(Tesla posts Q4 and full year loss. Click Here for the story.)
Even if all goes well on the manufacturing side, Tesla could face other obstacles. Fond of using blogs and Twitter to outline his vision of the future, Musk has developed a large and loyal fan base. But he surprised many of his followers by agreeing to join the economic advisory council set up by another dedicated tweeter, President Donald Trump.
The two have expressed seemingly polar opposite positions on many environmental issues, Trump going so far as to call global warming a “hoax.” For his part, Musk has defended his new ties to the White House, insisting he will use the forum to help shift the president’s opinion. But there have been reports some customers began canceling advanced reservations for the Model 3 after Trump announced his immigration and travel policies – despite Musk’s public criticism of the so-called Muslim Ban.
During last Wednesday conference call, Musk confirmed some reservations have, indeed, been canceled, though he declined to say how many or identify why. But he did stress that Tesla still has more than 300,000 customers lined up, each having plopped down a $1,000 deposit.
There are other issues worrying investors. That includes the controversial takeover of Solar City, the solar cell company started by several members of the extended Musk family. Despite the CEO’s promise of long-term synergies, some still worry the acquisition will drain not only cash but Elon Musk’s attention.
On Monday, shortly after the New York Stock Exchange closed for the day, Musk announced that his other company, SpaceX, will fly two tourists around the moon in 2018. The rocket firm also has extensive contracts with the U.S. government to supply the International Space Station and to ultimately begin flying astronauts to the station. That would end the dependency upon Russian launches triggered by the end of the U.S. space shuttle program in 2011.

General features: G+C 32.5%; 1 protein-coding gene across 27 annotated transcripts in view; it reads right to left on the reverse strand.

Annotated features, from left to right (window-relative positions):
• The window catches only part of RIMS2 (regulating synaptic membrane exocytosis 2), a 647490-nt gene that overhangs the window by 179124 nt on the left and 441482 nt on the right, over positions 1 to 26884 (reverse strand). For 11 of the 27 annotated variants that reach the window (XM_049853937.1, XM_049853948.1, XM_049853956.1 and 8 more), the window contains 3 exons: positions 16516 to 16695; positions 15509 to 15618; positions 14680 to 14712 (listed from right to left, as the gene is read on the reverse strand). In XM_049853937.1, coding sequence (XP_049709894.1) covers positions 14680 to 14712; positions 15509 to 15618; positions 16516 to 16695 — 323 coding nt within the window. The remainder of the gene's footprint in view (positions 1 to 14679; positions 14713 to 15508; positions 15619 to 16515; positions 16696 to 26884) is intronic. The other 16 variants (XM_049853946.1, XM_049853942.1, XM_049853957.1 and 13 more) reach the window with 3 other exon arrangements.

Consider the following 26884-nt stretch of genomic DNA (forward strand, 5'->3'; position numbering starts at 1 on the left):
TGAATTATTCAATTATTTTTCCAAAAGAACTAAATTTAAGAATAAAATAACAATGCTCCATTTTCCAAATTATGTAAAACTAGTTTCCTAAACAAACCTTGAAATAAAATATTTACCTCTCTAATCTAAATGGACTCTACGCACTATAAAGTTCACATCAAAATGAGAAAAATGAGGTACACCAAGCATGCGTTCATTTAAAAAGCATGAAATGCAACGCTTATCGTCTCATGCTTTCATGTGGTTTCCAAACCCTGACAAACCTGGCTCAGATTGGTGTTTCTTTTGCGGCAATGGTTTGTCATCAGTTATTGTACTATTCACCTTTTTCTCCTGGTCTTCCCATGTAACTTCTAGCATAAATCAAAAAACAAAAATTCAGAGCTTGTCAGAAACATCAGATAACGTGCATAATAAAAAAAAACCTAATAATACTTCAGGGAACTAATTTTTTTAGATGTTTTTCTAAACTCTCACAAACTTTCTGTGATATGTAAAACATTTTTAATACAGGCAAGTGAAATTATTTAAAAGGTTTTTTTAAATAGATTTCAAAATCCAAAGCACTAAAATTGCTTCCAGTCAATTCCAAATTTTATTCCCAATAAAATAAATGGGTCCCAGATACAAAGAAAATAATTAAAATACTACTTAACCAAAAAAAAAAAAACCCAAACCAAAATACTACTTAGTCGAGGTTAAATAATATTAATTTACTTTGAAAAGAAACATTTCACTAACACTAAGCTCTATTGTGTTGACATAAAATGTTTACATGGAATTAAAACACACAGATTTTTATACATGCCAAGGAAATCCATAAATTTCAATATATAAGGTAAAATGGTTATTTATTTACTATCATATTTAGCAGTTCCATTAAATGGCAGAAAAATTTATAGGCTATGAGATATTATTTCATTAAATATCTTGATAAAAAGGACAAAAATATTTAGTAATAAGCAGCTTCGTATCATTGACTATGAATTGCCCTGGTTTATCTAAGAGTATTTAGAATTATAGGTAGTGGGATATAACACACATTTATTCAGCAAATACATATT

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During the earnings call, Musk was asked whether SpaceX is proving a distraction, especially if the Trump Administration ramps up the nation’s space exploration efforts. But the Tesla CEO insisted, “I plan to stay with Tesla forever unless someone kicks me out.”
So far, there are no signs of any such revolt, even after Tesla’s weak earnings report, its likely need for a new infusion of capital, and this past week’s stock slide. But there’s no question that after the giddy ride of the last 12 months that saw Tesla shares hit a 53-week peak of $280.98, caution is now becoming the watchword.
Since going public, Tesla has delivered a profit only twice – and even then using its own, non-GAPP accounting methods. Despite the potential of the Model 3 to turn Tesla into a cash cow, a growing number of analysts following the company have turned bearish in recent days.
Noting that the research firm now expects another loss for 2017 of around $2.15 a share, CFRA analyst Efraim Levy advised Tesla investors this week to go from “Hold” to “Sell.”
“While we see a clearer path towards Model 3 production,” Levy wrote, “we still see execution and other risks to the timing of and achievement of targets.”
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There’s tremendous upside, he acknowledged, if all goes right, but there’s going to be a lot of nervous guessing between now and July.